• You are only burdened with paying tax on income earned in Singapore. However, Director compensations, consultation fees, specialist expenses incur tax at a prevailing rate of 15% to 22%.
  • Non-residents are necessitated to file for income tax returns by filling form M, and failing or neglecting to do so can attract late penalties from IRAS. Entrepreneurs who manage Singaporean businesses remotely or regularly travel in and out of the country also belong to this group. Typically, a convenient alternative is to outsource the handling of your tax obligations to a professional tax preparation services provider.
  • Lastly, non-residents are excluded from tax on the interest accrued from approved Singapore banks or monetary establishments.

Personal Income Tax for Employees vs Self-employed

As we hinted, personal income tax obligations in Singapore differ for employed and self-employed individuals according to the IRAS tax rate. As such, it is imperative to know where you lie. For context, let’s describe the two:

  1. Employees: In Singapore, a person who is serving an agreement/contract of service is viewed as an employee. This implies that the individual is qualified to get a standard compensation (salary) and incentives, under the employer’s rules. Employed individuals fill Form B1.
  2. Self-employed individuals: An independently employed individual in Singapore is a person who offers services to other individuals, works for himself, and incurs profit/loss directly. Under this class, there are freelancers, baby sitters, direct salespeople, brokers, agents, traders, and so forth. Principally, an independently employed person can either be the sole proprietor of a business or have a partnership in business.

In the simplest sense, individuals who have received full-time or part-time revenue/income from trade, business, vocation or profession are considered self-employed. 

Self-employed individuals fill Form B when filing with IRAS. Such individuals should endeavour to keep comprehensive records and accounts of their business transactions such as invoices, receipts, vouchers, etc. 

For more information on the differences, benefits, and deductions that affect employees’ tax obligations versus self-employed individuals, read here

Tax deductions that affect personal income tax

Generally speaking, there are quite a number of tax deductions that individuals can qualify for in Singapore.  For example, qualified employment-related expenses, rental-related costs, donations to approved charitable bodies, and individual reliefs are tax-deductible for Singapore residents.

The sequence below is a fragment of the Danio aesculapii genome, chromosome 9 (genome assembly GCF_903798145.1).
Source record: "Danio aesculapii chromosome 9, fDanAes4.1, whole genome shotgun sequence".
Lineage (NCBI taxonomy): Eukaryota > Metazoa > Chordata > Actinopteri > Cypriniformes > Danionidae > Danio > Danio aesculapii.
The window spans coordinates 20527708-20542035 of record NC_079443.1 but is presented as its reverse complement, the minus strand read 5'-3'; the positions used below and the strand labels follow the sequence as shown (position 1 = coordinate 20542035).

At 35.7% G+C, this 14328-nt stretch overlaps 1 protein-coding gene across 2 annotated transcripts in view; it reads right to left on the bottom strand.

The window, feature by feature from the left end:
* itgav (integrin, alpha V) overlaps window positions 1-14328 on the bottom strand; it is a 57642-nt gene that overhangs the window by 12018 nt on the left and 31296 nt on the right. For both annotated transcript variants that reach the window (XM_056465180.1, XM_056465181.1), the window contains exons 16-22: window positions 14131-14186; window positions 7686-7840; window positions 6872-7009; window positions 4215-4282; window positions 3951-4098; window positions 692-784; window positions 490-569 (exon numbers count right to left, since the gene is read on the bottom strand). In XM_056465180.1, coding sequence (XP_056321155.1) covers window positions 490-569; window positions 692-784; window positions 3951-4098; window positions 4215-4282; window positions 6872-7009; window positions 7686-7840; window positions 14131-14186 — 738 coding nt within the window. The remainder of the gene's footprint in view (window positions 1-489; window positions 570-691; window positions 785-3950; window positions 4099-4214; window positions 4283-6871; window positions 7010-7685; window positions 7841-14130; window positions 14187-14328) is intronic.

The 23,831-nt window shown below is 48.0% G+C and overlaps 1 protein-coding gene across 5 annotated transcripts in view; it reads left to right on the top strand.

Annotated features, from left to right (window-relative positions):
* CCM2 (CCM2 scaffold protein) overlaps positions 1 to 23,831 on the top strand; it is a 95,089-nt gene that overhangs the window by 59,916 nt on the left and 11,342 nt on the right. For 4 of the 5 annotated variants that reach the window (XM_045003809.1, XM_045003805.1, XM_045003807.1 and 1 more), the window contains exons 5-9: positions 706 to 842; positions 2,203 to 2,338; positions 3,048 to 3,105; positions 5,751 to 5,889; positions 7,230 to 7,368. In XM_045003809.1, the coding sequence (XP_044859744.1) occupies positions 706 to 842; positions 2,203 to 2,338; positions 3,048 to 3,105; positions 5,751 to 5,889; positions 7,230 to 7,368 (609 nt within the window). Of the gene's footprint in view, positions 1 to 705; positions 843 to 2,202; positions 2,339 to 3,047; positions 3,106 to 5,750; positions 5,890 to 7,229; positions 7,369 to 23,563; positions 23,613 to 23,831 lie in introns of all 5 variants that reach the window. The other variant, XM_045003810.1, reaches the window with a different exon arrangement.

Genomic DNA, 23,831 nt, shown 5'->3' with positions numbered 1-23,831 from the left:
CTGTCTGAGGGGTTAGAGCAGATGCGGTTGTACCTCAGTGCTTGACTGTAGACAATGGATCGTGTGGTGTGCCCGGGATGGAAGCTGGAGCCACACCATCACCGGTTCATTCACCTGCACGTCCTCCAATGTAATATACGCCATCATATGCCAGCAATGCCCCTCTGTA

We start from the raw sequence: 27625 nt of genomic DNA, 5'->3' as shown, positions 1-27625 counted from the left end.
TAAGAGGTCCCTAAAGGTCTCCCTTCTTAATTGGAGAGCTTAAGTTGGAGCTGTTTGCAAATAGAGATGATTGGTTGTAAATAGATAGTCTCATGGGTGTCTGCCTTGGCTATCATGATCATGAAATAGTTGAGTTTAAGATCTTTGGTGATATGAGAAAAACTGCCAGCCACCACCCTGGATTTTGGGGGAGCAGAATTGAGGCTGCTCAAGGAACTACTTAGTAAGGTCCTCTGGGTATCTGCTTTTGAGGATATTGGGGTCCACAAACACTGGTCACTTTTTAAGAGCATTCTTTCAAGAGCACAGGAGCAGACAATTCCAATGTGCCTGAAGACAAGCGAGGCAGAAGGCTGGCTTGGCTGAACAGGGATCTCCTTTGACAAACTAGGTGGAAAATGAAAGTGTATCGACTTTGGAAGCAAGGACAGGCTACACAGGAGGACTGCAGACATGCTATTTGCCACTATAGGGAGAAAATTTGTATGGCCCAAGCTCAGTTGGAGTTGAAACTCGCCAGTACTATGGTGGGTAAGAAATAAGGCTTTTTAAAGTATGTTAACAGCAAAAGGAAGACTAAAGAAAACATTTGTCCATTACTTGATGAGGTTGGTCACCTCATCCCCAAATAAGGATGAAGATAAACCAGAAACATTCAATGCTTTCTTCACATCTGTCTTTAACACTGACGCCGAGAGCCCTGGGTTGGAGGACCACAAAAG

However, one tax alleviation that everybody fits the bill for is the ‘Earned Income Relief’. For individuals under 55 years, the Earned Income Relief is $1,000; for those 55 to 59 years, the Earned Income Relief is $6,000. While those 60 or more, the Earned Income Relief is $8,000.

To paint a clearer picture of this, in the event that you are under 55 and earned $81,000 during the year, you’re guaranteed an Earned Income Relief of $1,000, among other pertinent reliefs. Aside from simply reducing the amount you need to pay as income tax, this can significantly reduce your annual tax assessment from 11.5% to 7%. Consequently, this can prove significant depending on the precise personal income tax bracket you fall in and how many deductions you are allowed to claim.

When computing your payable personal income tax in Singapore, you can claim the following available deductions:

  1. Expenses incurred by an individual over the course of employment. Generally, these deductions are not admissible in the case of personal income, or any revenue of capital nature. Applicable expenses must have been incurred in the course of carrying out or completing the official business duties or obligations. Here are a few examples of the aforementioned admissible expenses that qualify for tax breaks to workers:
    • Entertainment expenses incurred in entertaining clients. Please note that you need to exclude your share of the entertainment (e.g. meal) expenses.
    • Mosque building fund, zakat fitrah or any other religious dues authorised by law.
    • Subscriptions paid to professional bodies or society for professional updates, knowledge and networking.
    • Travelling expenses incurred on public transport, such as buses, trains, taxis.
  2. Donations made by the persons to qualified beneficent/charitable associations.
  3. Allowable expenses an individual incurs while obtaining rental income. This essentially addresses the net amount of rental income after the deduction of allowable costs like fixes and upkeep, local charges, fire protection and so forth, will be liable to taxation.
  4. Tax reliefs and rebates that the Singaporean government gives as acknowledgement of a person’s endeavours at personal development. These reliefs can include:
    • Course Fee Relief – To urge people to overhaul their abilities.
    • CPF Cash Top-up Relief – To urge people to save cash for retirement needs
    • Supplementary Retirement Scheme (SRS) Relief – To urge people to put something aside for their mature age and so forth.

Personal income tax assessment procedure and compliance

For the most part, personal income tax is evaluated and charged on a preceding year basis. As such, the tax year for individual income taxes is typically from January 1 to December 31. More specifically, the tax filing due date is typically April 15th of the year of assessment.

Once taxes have been filed, the Singapore government will proceed to issue to the person a tax bill called a Notice of Assessment (NOA) between May and September. Subsequently, on receiving the NOA, an individual is given 30 days to pay the assessed taxes.

upcoming due dates

In the event that the person disagrees with their assessment from the government body, then they can file an Objection of Assessment to correct or rectify the tax bill. That being said, the Objection of Assessment must also be filed within 30 days of receiving the tax bill. However, it is noteworthy that the individual is still obliged to pay the full amount specified by the NOA within 30 days, even in instances that they disagree with the tax bill. Consequently, if one’s taxes aren’t paid within the 30-day period, IRAS will proceed to issue them a penalty currently at 5%.

Tax filing requirements